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> Paul T <firstname.lastname@example.org> writes:
> > [...]
> > XSL FOs have been designed from scratch, like there
> > is no tomorrow and like there was no yesterday.
> > [...]
> > The task I would like to participate in, is :
> > Re-design XSL FOs on top of :
> > existant TeX rendering engine
> > CSS
> > XSLT ( subset )
> > bi-directional XPath binding ( for plugins in other languages )
> > [...]
> What about Sebastian Rahtz's PassiveTeX?
It is good.
> PassiveTeX seems to me to be exactly what you're describing -- an
> FO-to-print implementation based completely on TeX. In what ways would
> you say PassiveTeX falls short? Or how would the TeX-based redesign
> you have in mind do anything differently?
I'd use FOs different from XSL WG FOs.
> And I think it's also worth pointing out that at least a couple other
> FO-to-print implementations make use of TeX. I know RenderX XEP uses
> TeX hyphenation patterns, maybe some other things. And I believe the
> XSL-FO support in Arbortext Epic 4.2 is driven in part by some behind
> the scenes TeX stuff.
Yes, that's reasonable thing to re-use some bits of TeX, when
implemeting XSL FOs. But that's not what I would like to
concentrate on. I'd like to concentrate on FOs 'anybody'
can use for some routine tasks, not just hi-fi printing.
> Or when you say "XSL FOs have been designed from scratch" and propose
> a TeX-based redesign, are you referring not to the existing
> implementations but to the XSL spec itself -- the FO part of it?
> It doesn't seem like you could be. Probably you're more familiar with
> the details of the spec than I am, but from the little I know and from
> looking at the list of XSL WG members, it seems like its design had to
> be very much influenced by some years of experience by members of the
> working group building and using implementations based on FOSIs and
> DSSSL and proprietary formatting languages and whatever else.
Yes, my mistake. XSL FOs are derived from DSSSL.
What do you think about the client base of DSSSL?
I mean, how many people do use DSSSL, comparing to
> And looking at your list of things you propose that XSL FOs should be
> built "on top of", I can't think of what it would mean to redesign the
> FO part of the XSL spec on top of TeX, or what sense it would make to
> redesign the relationship between the overall XSL spec and the XSLT
> spec. And isn't the set of XSL-FO formatting properties/attributes
> basically a superset of CSS properties already?
XSL FO processing model is different from CSS processing
model. CSS processing model results in more supportable
components. In my oppinion, of course.
> > [...]
> > 4. I can hack TeX ( including source code ), I can do all the
> > development and help with design, but I don't want to make the
> > core design, because I belive that it should be done by some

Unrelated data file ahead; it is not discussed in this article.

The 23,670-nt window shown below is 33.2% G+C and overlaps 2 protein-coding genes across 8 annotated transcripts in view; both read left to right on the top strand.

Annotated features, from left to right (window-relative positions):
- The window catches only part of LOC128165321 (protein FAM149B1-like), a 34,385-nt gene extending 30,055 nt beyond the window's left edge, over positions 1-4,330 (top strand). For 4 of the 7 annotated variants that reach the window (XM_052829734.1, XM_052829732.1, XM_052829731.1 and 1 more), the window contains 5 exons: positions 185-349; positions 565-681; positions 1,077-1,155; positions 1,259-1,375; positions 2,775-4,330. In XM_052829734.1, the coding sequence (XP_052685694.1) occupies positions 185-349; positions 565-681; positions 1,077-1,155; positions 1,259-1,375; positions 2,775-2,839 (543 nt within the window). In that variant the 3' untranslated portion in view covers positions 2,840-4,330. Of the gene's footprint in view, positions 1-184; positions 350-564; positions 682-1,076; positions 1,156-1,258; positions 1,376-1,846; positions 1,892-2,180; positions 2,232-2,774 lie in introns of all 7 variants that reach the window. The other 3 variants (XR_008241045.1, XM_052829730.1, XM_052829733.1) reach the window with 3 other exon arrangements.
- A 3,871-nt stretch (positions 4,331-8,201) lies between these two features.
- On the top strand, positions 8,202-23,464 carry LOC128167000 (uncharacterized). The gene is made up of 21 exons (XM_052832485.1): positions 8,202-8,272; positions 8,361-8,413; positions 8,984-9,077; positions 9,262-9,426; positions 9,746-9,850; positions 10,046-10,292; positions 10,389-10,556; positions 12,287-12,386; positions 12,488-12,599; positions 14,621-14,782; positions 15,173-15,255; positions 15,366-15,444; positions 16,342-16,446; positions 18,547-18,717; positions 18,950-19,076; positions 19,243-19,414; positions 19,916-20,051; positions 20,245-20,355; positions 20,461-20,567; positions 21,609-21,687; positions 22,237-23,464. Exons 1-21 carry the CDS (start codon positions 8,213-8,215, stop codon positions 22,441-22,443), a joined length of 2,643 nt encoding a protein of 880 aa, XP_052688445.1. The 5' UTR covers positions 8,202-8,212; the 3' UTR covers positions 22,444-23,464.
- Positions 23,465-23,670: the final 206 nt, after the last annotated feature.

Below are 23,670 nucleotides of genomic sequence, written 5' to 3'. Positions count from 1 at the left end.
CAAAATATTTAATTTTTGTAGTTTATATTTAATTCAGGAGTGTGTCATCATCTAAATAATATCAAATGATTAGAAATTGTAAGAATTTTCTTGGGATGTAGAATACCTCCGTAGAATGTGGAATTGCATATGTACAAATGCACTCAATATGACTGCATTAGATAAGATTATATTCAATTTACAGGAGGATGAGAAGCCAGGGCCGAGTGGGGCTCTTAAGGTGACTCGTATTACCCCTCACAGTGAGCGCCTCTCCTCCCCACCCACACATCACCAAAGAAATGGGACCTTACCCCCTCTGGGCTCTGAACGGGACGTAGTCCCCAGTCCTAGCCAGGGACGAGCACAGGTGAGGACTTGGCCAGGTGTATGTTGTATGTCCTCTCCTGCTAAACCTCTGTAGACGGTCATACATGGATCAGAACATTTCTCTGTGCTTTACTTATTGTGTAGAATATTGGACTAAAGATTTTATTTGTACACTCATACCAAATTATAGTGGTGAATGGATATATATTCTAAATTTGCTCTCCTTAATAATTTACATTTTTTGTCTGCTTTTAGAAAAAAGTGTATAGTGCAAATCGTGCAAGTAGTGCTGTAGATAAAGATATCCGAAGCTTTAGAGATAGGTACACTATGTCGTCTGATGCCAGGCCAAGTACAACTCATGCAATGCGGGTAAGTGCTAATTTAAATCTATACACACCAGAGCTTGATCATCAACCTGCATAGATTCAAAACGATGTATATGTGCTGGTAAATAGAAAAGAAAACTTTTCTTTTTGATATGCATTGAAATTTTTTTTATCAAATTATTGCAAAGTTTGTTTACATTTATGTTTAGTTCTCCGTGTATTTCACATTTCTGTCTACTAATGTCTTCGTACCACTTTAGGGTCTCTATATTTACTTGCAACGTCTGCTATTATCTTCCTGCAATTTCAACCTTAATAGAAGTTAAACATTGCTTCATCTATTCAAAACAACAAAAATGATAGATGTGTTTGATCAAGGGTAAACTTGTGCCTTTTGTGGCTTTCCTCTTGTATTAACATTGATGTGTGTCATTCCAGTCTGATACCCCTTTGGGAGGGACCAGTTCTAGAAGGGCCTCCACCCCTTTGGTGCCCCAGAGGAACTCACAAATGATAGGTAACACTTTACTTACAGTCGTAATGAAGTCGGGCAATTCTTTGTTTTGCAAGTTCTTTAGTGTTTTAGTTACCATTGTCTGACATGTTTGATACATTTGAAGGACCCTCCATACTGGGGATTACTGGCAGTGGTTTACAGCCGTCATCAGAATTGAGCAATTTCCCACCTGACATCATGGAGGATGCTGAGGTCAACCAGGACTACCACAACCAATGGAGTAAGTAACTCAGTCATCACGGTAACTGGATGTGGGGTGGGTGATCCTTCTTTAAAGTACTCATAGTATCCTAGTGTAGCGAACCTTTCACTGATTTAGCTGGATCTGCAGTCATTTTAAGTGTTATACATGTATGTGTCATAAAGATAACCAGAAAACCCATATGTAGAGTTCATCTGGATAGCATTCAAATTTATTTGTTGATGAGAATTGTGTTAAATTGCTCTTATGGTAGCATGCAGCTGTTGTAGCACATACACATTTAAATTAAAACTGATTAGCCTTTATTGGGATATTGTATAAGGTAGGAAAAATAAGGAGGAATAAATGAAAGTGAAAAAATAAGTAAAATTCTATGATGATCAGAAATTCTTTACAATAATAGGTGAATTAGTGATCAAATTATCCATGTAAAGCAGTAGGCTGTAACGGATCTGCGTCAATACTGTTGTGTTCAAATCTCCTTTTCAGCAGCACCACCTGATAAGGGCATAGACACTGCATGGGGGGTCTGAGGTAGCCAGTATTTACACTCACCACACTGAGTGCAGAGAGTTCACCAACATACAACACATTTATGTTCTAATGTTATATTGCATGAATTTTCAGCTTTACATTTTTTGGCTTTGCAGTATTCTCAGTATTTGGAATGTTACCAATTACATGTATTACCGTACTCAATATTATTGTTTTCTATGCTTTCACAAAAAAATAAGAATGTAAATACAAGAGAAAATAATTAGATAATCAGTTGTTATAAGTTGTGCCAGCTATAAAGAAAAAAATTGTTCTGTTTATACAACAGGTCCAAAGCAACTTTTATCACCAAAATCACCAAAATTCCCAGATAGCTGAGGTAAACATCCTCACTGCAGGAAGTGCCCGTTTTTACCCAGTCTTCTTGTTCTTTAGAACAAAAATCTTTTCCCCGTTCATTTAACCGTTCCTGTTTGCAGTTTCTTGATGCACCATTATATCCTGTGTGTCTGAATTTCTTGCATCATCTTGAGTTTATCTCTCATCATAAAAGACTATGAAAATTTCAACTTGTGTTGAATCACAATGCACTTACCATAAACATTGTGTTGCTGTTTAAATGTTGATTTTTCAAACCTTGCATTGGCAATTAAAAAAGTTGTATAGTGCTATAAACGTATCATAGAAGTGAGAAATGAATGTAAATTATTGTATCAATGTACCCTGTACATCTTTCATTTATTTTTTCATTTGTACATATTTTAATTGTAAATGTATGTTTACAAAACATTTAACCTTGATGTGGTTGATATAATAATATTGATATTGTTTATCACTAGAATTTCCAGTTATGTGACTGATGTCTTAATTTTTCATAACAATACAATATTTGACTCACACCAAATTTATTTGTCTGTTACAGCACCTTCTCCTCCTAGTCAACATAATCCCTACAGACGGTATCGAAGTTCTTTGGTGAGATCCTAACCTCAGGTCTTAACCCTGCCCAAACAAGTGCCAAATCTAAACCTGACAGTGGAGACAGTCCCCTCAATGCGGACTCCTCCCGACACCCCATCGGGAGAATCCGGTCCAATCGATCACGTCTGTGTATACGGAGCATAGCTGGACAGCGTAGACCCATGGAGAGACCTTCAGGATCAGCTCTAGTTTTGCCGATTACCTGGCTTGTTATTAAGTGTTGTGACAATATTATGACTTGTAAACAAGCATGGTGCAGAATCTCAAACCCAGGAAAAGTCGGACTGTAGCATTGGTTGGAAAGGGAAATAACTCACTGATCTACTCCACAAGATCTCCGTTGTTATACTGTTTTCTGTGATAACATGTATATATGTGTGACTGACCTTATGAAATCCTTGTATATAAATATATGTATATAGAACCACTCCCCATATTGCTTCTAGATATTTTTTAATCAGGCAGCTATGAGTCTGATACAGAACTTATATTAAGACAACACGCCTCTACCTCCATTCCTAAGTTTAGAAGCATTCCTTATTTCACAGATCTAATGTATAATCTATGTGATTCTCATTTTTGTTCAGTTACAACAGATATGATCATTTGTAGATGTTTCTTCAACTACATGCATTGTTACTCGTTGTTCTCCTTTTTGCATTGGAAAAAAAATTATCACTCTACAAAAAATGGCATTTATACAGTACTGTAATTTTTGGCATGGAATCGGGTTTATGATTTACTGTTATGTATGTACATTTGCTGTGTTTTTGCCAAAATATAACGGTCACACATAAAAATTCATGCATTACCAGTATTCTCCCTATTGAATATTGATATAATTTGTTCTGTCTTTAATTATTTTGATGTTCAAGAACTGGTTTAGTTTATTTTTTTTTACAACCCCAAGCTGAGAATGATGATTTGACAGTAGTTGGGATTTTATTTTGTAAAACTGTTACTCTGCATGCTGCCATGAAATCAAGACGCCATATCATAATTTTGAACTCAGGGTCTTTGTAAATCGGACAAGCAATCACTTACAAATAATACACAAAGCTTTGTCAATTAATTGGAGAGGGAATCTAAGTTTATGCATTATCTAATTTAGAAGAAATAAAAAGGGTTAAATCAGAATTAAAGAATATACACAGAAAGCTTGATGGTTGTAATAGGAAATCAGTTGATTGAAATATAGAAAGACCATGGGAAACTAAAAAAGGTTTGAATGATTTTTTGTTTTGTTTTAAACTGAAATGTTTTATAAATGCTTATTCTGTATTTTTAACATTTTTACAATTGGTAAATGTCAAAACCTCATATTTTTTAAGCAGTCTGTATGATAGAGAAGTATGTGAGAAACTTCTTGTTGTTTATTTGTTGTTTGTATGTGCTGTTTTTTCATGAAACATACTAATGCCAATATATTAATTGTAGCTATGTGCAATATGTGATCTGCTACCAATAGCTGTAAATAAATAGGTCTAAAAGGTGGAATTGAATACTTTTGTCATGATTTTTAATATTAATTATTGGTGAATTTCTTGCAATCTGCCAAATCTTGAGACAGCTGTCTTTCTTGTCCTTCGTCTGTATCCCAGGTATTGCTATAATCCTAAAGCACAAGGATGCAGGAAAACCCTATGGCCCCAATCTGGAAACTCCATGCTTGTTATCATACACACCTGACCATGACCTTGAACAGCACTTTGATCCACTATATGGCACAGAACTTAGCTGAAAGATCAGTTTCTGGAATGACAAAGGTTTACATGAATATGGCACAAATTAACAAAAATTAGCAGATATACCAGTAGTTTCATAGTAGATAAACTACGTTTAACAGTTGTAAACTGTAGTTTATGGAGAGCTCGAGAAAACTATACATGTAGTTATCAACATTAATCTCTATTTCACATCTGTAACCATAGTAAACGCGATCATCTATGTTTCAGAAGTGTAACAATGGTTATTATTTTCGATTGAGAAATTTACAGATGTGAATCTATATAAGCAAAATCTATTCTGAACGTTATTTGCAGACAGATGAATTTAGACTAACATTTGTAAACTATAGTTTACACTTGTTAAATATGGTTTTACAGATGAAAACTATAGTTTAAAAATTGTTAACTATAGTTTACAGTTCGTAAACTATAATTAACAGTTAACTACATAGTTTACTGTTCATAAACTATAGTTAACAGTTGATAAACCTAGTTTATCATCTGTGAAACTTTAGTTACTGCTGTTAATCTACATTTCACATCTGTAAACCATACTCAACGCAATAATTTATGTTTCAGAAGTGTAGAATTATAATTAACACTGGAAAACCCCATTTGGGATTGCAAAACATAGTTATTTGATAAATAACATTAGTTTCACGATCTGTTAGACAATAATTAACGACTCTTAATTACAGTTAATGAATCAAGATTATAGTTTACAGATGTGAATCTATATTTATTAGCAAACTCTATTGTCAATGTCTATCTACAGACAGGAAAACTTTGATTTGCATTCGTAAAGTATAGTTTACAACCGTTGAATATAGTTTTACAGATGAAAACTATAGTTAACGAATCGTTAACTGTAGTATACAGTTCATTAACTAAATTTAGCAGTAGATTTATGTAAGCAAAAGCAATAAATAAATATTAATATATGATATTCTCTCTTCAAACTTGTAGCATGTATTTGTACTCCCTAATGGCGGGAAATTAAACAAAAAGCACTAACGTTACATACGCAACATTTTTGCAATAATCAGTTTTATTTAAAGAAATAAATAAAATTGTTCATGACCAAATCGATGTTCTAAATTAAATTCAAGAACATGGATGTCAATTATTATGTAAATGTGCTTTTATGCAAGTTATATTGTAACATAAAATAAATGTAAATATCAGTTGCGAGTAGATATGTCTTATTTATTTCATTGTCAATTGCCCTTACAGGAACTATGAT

> > person who has better experience in typesetting / printing
> > than myself.
> > 5. The world has no real need in yet another emacs, but
> > the world (still) has no nice solution for document printing,
> > and XSL FOs are ... not there ... yet ...
> If it is the implementations that you're talking about and not the
> spec, and you've got the TeX chops, I'd bet good money that Sebastian
> would be very happy if you were to offer to help him out with further
> development of PassiveTeX.
But I'm not actually interested in investing into XSL FOs
(that is what PassiveTeX does). My concern is not a hi-fi
printing, but expandability. XSL FOs (by design) give
you (almost) no hooks from renderer to plugins
and I forsee some problems when trying to use XSL FOs
with some 'custom tags', and I consider 'custom tags'
to be the most interesting situation.
In brief, instead of 100 of hardcoded objects I want
a mechanizm that would allow plugging new objects
into the system. That would imply a design, which
would be different from XSL FOs design. It looks
that TeX provides at least some hooks
to/from the renderer, so it should work Ok for the
propotype implementaion. If there is any
'more open' renderer, that is as good as TeX is -
I'd like to know ... I have not heard about
something better, than TeX...
> And if when you say that "XSL FOs are not there yet" you mean the
> open-source FO-to-print implementations aren't ready for production
> work yet, I don't think anybody would argue with you, though it seems
> like PassiveTeX might be significantly further along than FOP.
Passive TeX can be used in production and to the best of my
knowledge, Sebastian had used it already for at least one book.
However, teaching Passive TeX to learn XSL FO tricks looks like
kind of dead end to me, because of some limitations of TeX
engine. I would prefer teaching TeX a 'NewFO' tricks.
> Anyway, there are a couple of commercial implementations -- Arbortext
> Epic 4.2 and recent releases of RenderX XEP -- that seem pretty mature
> to me. Have you run into problems using either of those?
I have not used neither of these engines for a while. Also, I'm biased.
> FWIW, I agree completely it doesn't make much sense to re-invent the
> wheel when we've already got an open-source system -- TeX -- for doing
> production-quality print/PDF rendering. That's why it'd be great to
> see more work invested in PassiveTeX, great if it were brought up to
> at least the same level as the Arbortext and RenderX implementations.
'The level' is subjective. TeX can do tricks that XSL FOs can not and
XSL FO native engines can do the tricks that TeX can not. I'm more
interested to do some brutal things, like going from XML to any possible
format fast, trought intermediate layer of FOs , plug-in 'custom' tags
into the tree e t.c. XSL FOs are'nt good for this domain, they're
on a hi-fi printing only.